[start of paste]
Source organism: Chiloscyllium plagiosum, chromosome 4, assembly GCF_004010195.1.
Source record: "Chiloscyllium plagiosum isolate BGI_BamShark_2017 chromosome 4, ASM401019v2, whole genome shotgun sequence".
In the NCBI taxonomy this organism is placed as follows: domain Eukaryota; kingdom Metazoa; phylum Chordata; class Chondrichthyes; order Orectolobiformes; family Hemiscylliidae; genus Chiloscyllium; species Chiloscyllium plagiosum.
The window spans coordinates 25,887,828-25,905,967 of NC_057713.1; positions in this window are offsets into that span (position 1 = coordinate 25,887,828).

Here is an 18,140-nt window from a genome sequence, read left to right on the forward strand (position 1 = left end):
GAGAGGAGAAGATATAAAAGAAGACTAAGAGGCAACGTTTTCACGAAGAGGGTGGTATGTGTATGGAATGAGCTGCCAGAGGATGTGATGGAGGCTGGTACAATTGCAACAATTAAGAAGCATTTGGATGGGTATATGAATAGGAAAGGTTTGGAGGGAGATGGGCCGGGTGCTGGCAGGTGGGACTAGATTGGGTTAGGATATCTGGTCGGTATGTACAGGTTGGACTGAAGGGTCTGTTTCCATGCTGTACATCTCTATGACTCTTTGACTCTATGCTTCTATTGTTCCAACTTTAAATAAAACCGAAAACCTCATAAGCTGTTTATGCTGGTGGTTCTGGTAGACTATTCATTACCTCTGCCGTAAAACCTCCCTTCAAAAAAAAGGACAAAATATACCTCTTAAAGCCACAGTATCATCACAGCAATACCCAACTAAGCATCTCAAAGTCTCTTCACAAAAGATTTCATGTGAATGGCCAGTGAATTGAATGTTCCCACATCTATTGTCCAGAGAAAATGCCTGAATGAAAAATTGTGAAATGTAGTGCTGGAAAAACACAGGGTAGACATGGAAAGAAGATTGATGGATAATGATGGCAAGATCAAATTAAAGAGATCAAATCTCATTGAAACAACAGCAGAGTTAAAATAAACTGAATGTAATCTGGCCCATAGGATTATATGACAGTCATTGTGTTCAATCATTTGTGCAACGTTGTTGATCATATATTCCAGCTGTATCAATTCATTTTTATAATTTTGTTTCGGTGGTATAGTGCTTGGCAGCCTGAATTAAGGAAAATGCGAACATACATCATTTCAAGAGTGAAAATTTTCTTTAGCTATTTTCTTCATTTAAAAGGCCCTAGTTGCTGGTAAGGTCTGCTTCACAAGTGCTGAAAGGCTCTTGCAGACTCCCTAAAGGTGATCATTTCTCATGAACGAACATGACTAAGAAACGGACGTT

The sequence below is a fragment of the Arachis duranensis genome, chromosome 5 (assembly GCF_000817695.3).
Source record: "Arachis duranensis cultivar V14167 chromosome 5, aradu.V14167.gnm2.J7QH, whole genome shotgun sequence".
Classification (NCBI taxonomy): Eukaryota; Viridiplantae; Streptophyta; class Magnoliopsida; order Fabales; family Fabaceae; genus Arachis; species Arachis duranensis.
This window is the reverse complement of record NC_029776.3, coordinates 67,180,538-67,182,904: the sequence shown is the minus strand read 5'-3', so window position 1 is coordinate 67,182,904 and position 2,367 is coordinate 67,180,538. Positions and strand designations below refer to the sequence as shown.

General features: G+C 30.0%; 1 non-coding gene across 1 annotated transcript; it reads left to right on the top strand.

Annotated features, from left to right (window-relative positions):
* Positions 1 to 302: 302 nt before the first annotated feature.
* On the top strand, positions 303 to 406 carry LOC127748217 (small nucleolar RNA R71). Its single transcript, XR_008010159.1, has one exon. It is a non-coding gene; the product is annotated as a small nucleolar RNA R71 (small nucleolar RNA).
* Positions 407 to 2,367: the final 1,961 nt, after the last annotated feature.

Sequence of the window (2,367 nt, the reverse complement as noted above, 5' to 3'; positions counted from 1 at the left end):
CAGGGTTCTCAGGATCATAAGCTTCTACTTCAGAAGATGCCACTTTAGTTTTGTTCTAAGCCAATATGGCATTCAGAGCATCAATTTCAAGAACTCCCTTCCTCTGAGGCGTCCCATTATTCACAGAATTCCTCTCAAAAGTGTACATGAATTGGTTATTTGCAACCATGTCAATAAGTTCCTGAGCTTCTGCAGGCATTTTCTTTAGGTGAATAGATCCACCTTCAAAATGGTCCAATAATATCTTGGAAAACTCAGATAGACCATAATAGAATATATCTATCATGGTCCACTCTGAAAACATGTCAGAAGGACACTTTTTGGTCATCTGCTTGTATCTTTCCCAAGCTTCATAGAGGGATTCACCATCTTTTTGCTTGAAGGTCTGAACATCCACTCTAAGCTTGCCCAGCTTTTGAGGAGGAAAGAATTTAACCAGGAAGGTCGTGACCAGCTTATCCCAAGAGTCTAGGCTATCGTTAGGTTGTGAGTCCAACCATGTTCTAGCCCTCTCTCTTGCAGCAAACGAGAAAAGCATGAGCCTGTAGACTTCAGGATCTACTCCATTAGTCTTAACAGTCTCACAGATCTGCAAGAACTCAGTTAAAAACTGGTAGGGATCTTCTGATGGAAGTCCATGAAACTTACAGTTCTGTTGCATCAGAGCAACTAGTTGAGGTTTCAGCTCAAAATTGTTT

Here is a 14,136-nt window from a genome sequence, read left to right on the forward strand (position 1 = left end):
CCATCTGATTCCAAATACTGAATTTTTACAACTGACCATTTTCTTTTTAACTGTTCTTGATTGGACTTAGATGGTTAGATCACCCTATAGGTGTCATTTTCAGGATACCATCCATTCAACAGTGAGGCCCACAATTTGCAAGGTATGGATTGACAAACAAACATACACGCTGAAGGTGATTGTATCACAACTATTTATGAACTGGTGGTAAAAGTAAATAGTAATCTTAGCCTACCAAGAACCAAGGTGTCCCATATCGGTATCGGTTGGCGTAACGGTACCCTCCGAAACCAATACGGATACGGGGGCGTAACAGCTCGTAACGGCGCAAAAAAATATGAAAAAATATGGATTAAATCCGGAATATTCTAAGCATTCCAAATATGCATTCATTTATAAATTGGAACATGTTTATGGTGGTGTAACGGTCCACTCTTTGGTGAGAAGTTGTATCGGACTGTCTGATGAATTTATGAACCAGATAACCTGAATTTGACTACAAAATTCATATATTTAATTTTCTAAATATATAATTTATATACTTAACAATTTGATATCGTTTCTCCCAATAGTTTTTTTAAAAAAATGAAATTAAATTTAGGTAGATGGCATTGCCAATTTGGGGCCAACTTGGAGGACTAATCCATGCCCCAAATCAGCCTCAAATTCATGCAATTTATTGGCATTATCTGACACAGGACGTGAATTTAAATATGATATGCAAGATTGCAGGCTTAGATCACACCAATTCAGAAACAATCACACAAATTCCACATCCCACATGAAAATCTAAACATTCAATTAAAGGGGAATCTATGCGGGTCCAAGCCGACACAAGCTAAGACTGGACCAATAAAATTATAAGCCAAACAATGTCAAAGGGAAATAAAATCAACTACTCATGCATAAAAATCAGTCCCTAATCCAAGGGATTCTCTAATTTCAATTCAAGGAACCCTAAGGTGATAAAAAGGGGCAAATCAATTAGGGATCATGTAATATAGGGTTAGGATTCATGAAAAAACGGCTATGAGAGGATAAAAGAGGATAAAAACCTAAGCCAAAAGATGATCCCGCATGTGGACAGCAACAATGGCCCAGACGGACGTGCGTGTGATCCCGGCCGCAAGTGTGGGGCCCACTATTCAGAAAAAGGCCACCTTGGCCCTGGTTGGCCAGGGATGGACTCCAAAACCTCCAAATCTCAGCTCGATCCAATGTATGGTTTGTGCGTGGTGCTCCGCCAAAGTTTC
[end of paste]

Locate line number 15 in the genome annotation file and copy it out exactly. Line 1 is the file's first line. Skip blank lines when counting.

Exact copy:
* Positions 407 to 2,367: the final 1,961 nt, after the last annotated feature.